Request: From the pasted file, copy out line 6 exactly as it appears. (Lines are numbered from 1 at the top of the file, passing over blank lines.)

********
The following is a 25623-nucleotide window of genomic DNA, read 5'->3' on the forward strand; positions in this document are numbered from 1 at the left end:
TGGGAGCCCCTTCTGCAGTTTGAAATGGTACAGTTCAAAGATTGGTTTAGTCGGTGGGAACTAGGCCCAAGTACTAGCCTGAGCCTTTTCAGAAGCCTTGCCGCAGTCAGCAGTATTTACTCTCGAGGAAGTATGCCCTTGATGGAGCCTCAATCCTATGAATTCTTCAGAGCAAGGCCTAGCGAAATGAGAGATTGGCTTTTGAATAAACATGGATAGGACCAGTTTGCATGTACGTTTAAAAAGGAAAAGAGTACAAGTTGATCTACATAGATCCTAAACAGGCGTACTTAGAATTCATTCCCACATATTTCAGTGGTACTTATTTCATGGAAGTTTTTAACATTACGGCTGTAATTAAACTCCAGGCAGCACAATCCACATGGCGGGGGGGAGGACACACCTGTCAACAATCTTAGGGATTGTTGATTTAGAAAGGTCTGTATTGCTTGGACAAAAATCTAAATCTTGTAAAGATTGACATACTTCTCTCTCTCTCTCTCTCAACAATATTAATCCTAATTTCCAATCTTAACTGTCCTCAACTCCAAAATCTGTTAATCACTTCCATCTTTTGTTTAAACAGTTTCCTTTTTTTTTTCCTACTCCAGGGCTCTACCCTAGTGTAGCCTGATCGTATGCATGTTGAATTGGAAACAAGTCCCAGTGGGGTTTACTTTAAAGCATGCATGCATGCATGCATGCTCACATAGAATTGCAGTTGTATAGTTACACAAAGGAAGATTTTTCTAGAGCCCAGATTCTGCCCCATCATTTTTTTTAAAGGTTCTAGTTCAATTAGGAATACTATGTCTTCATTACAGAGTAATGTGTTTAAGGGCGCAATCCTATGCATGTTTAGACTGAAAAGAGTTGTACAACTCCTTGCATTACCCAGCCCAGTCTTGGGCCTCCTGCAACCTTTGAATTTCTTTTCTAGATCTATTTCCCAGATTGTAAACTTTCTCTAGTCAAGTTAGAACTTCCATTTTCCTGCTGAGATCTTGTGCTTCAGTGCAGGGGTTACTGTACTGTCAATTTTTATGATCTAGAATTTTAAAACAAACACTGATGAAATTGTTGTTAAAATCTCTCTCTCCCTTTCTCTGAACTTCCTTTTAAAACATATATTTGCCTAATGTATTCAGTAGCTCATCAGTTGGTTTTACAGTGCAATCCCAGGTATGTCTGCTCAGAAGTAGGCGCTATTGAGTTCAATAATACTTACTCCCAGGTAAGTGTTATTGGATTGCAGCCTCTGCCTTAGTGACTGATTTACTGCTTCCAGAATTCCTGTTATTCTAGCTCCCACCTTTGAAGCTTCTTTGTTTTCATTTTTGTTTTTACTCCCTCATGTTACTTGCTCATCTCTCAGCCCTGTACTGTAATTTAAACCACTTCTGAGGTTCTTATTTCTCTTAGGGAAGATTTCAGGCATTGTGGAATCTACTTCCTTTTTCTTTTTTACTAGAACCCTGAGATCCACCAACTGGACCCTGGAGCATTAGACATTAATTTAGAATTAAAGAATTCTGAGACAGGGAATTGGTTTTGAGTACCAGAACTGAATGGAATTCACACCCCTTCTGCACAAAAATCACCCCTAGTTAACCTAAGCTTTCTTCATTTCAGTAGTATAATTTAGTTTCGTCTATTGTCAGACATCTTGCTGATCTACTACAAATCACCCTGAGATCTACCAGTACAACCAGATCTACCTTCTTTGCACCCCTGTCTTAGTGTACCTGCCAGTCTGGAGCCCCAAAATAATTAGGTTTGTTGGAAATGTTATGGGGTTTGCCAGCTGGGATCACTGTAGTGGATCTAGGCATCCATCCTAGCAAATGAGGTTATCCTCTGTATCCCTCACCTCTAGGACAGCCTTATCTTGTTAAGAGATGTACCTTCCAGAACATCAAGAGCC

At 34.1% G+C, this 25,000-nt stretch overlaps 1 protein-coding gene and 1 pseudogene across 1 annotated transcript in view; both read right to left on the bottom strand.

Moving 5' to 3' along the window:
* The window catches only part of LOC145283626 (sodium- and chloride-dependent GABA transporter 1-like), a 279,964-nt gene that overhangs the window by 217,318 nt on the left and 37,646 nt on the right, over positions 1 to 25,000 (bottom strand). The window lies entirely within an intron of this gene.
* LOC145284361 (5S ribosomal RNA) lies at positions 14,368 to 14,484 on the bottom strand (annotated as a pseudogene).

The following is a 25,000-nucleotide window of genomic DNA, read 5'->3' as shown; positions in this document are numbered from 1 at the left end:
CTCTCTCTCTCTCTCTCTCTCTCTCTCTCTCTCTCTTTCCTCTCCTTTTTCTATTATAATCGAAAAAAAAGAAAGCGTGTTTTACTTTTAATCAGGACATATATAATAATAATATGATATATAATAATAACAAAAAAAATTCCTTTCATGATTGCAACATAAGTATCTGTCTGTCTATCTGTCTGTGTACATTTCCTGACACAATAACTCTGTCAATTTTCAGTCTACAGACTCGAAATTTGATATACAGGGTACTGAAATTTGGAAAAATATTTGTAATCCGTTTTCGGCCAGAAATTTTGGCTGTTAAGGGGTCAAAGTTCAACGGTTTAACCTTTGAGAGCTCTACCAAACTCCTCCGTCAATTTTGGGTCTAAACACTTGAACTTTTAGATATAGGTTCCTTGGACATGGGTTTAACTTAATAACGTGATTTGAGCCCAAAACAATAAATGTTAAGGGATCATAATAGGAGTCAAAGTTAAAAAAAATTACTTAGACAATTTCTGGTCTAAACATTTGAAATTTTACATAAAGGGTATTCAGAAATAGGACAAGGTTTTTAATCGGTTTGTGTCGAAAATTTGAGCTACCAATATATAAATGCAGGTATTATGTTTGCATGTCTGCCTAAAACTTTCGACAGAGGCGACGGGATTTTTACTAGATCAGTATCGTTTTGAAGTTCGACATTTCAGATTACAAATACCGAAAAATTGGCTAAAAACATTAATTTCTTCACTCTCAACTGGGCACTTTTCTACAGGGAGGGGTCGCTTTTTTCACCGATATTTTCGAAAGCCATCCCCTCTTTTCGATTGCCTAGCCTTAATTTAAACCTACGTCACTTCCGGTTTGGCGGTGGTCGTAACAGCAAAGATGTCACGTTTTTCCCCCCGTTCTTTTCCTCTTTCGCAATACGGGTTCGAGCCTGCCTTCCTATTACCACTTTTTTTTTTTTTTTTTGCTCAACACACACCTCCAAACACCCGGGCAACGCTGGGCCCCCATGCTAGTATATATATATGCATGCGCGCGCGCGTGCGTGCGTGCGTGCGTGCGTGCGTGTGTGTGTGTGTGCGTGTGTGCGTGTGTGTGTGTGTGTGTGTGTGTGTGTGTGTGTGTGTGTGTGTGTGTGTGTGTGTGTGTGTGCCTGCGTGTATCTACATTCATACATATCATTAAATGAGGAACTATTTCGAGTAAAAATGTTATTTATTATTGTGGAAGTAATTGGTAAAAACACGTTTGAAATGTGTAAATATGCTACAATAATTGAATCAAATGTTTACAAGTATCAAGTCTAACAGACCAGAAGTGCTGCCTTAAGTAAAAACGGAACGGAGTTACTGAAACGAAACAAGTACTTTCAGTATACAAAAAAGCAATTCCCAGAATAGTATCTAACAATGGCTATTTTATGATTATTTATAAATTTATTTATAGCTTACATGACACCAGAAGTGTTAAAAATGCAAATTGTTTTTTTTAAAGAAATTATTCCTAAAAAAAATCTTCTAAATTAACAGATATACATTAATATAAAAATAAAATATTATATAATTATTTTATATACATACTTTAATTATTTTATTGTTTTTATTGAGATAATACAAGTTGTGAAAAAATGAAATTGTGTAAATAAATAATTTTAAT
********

* LOC145284361 (5S ribosomal RNA) lies at positions 14,368 to 14,484 on the bottom strand (annotated as a pseudogene).